I opted for the Celestial Energy package ($110), which begins with a grape application in a Turkish bath. I begged for chocolate instead and found myself smeared with a creamy cocoa mixture, sitting in a small round steam bath, an Aladdin’s cave studded with turquoise and blue glass tiles and lit by a bejeweled hanging lamp and votive candles wavering in the swirls of steam.

Basically, my body was transformed into a steaming cup of hot chocolate – endorphin stimulation without the calories. This is a lovely experience. After 20 minutes of steam and an entrancing light show, I showered off the chocolate with a hand-held shower and moved on to one of the treatment rooms.

Spa manager Hilda Soto is from the Central Valley coffee town of Naranjo and trained as both a physiotherapist and aesthetician in San José. Professional, soft-spoken and calm, Soto made me comfortable with music, candles and a blanket. Then she started in on my La Prairie Peel and Lift facial, cleansing, scrubbing, applying cream with a heat wand, then a masque and a peel, which felt like having Band-Aids slowly removed. The final application of Caviar for the Skin cream left me glowing and starting to think about lunch.

But first there was a hand massage and a 30-minute foot-reflexology session, after which I staggered out into the sunlight, feeling soft, limp and beyond relaxed, and climbed the decorative staircase to the restaurant.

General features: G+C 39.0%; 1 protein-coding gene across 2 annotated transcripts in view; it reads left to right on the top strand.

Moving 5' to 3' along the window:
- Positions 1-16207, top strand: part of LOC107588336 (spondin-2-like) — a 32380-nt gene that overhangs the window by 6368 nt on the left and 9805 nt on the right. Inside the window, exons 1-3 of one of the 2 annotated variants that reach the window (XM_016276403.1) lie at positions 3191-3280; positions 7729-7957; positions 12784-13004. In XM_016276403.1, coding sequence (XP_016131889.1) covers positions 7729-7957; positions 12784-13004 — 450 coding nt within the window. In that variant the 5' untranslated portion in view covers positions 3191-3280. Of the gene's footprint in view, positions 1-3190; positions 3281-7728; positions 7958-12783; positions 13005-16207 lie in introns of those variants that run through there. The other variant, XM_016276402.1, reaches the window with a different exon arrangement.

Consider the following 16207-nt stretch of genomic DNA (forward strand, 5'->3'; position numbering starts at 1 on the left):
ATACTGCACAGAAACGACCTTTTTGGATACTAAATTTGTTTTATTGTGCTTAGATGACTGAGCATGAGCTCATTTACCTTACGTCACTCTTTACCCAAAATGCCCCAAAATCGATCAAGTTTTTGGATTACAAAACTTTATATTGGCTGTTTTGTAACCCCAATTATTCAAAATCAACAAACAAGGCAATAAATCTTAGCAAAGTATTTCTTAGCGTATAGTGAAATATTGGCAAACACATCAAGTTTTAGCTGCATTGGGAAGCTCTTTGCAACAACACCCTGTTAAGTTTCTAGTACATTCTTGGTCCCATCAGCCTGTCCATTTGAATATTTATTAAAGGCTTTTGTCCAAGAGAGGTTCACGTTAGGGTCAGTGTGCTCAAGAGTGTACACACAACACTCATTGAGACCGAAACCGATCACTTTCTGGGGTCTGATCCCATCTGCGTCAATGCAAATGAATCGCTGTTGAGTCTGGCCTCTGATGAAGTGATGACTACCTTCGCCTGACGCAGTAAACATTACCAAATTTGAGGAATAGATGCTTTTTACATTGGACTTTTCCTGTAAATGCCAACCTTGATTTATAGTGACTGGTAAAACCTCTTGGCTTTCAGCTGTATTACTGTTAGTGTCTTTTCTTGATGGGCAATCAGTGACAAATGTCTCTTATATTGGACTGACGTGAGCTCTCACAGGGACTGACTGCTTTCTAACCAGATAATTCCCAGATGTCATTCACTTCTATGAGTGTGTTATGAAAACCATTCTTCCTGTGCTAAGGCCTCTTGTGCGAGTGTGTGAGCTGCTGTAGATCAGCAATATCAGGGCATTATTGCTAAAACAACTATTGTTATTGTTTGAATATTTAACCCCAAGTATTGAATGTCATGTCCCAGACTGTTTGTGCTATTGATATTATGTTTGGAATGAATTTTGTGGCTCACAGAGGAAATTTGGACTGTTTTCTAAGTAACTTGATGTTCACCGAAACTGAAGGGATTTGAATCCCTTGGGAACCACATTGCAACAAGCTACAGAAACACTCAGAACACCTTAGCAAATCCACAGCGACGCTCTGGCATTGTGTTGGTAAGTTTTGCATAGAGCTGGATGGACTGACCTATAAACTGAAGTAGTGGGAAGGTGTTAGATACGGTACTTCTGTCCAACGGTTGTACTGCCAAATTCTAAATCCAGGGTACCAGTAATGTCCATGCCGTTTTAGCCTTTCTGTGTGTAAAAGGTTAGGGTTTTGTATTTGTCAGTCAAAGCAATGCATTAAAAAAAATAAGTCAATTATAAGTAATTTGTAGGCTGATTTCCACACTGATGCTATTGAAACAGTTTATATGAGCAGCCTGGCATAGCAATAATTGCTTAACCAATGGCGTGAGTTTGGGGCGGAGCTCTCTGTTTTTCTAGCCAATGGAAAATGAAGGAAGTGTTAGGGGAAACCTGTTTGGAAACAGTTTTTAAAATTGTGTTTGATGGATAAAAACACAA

In the round restaurant, which has forest and ocean views, there are more decorative treats, with a soaring, circus-like, blue- and gold-striped palenque roof. The entire color scheme here is cobalt blue and orange-gold, with heavy blue glassware and floral ceramic dishes from Mexico. Tables and chairs are modern wrought iron and wicker.

The naturales (fruit drinks) are delicious and dense, and come in huge, freezer-cooled Mexican glasses. (If you add liquor, the price goes up to a whopping $7.) The menus at lunch and dinner are similar and very sensibly priced. As befitting a spa hotel, there are light dishes, such as Avocado Summer Rolls ($6.50), rice-paper rolls stuffed with sun dried tomato, avocado and cilantro, accompanied with a spicy peanut dipping sauce.

The Insalata Fresca ($3.90) was so delicious that I ordered it the next day, too: a meal-size mix of lettuces with tiny cubes of fresh pineapple, orange segments, julienne carrots and shavings of real Parmesan cheese, dressed with a tangy aderezo.